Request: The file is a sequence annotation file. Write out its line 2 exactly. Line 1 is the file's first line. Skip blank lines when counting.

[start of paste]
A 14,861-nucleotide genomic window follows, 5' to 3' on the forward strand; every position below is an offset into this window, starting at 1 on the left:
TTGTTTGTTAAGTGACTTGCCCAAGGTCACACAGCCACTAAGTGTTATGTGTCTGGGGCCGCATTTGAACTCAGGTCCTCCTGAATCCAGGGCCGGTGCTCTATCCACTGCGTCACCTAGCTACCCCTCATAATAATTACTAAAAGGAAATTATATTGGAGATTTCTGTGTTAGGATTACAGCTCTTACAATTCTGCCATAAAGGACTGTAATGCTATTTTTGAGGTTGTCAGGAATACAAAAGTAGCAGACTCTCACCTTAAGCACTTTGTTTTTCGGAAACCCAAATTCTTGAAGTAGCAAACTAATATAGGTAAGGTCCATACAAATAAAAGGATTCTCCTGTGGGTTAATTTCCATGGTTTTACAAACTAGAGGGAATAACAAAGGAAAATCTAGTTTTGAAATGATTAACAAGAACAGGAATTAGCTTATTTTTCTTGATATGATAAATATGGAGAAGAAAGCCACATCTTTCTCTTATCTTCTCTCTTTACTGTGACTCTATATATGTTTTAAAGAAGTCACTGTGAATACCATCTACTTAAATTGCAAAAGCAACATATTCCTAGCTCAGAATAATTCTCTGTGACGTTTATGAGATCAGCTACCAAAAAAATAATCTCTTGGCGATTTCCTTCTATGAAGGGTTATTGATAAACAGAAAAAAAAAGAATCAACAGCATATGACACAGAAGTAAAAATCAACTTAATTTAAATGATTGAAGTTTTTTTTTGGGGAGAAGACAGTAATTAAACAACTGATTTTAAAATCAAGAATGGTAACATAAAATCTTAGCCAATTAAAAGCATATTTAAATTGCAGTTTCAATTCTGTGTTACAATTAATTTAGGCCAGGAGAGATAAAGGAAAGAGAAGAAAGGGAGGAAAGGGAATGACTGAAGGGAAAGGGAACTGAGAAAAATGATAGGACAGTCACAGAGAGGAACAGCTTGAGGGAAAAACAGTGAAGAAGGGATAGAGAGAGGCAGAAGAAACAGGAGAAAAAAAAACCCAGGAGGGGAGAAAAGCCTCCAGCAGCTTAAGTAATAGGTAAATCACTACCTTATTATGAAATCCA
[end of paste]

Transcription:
TTGTTTGTTAAGTGACTTGCCCAAGGTCACACAGCCACTAAGTGTTATGTGTCTGGGGCCGCATTTGAACTCAGGTCCTCCTGAATCCAGGGCCGGTGCTCTATCCACTGCGTCACCTAGCTACCCCTCATAATAATTACTAAAAGGAAATTATATTGGAGATTTCTGTGTTAGGATTACAGCTCTTACAATTCTGCCATAAAGGACTGTAATGCTATTTTTGAGGTTGTCAGGAATACAAAAGTAGCAGACTCTCACCTTAAGCACTTTGTTTTTCGGAAACCCAAATTCTTGAAGTAGCAAACTAATATAGGTAAGGTCCATACAAATAAAAGGATTCTCCTGTGGGTTAATTTCCATGGTTTTACAAACTAGAGGGAATAACAAAGGAAAATCTAGTTTTGAAATGATTAACAAGAACAGGAATTAGCTTATTTTTCTTGATATGATAAATATGGAGAAGAAAGCCACATCTTTCTCTTATCTTCTCTCTTTACTGTGACTCTATATATGTTTTAAAGAAGTCACTGTGAATACCATCTACTTAAATTGCAAAAGCAACATATTCCTAGCTCAGAATAATTCTCTGTGACGTTTATGAGATCAGCTACCAAAAAAATAATCTCTTGGCGATTTCCTTCTATGAAGGGTTATTGATAAACAGAAAAAAAAAGAATCAACAGCATATGACACAGAAGTAAAAATCAACTTAATTTAAATGATTGAAGTTTTTTTTTGGGGAGAAGACAGTAATTAAACAACTGATTTTAAAATCAAGAATGGTAACATAAAATCTTAGCCAATTAAAAGCATATTTAAATTGCAGTTTCAATTCTGTGTTACAATTAATTTAGGCCAGGAGAGATAAAGGAAAGAGAAGAAAGGGAGGAAAGGGAATGACTGAAGGGAAAGGGAACTGAGAAAAATGATAGGACAGTCACAGAGAGGAACAGCTTGAGGGAAAAACAGTGAAGAAGGGATAGAGAGAGGCAGAAGAAACAGGAGAAAAAAAAACCCAGGAGGGGAGAAAAGCCTCCAGCAGCTTAAGTAATAGGTAAATCACTACCTTATTATGAAATCCA